"Then Pharaoh said to Joseph, "Since God has made all this known to you, there is no one so discerning and wise as you. You shall be in charge of my place., and all my people are to submit to your orders...."I hereby put you in charge of the whole land of Egypt. Then Pharaoh took his signet ring from his finger and put it on Joseph's finger. He dressed him in robes of fine linen and put a gold chain around his neck."
We also see this in Esther 8:2, where "The king took off his signet ring, which he had reclaimed from Haman, and presented it to Mordecai."
To 'present' something is to give something to someone officially or formally.
He didn't fling it. No.
He gratefully presented it. Honorably, and respectfully.
A signet ring looks like this:
In Haggai 2:20, The Lord tells Zerubbabel (the governor of Judah) that He will make him like His signet ring, because He had chosen him.
We now see this great significance our Father puts on His children.
"But you are a chosen people, a royal priesthood, a holy nation, God's special possession, that you may declare the praises of him who called you out of darkness into his wonderful light." 1 Peter 2:9
In Luke 15: 23, the Father gives orders to bring the fattened calf and to have it killed. He says, "Let’s have a feast and celebrate. For this son of mine was dead and is alive again; he was lost and is found."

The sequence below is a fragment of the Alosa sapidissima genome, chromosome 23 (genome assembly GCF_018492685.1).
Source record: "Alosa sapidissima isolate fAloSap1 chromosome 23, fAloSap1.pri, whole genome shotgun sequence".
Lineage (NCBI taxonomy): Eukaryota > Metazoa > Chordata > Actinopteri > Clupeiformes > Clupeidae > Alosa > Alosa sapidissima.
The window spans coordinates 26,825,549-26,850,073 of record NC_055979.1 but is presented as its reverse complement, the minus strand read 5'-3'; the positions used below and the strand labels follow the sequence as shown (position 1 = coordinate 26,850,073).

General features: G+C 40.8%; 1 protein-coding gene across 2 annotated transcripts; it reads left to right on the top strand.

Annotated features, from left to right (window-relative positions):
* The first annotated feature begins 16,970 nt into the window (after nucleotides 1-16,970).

So they began to celebrate (Verse 23-24).
Son, daughter, God has chosen you too. You are His.
Begin to Celebrate.
From the previous article on how you are set free in Christ, some might have wondered what happened with David. So what happens after David was forgiven for sleeping with Bethsheeba?
We often tell stories and end at the part that appeals to the audience. We definitely like stories where there is a negative dramatic end, but with God, we know that He can turn things around and He is able to do all things!
Like I said before, God forgives us, and praise God that we don't have to bear the weight of our sins. We do however, and at times, have to bear the consequences because it would've affected others or things in our lives.
In 2 Samuel 12: 14 Nathan tells David that his son (whom was to be born from the affair) would die.
David fasted and went to his house. He spent nights lying on the ground.
In our times of restoration, we'll have to spend time on the ground, praying.
Pray to God, and ask Him for forgiveness, to repent, and to restore you.
This is what it means to go humbly before Him, to surrender to Him, to give Him your all.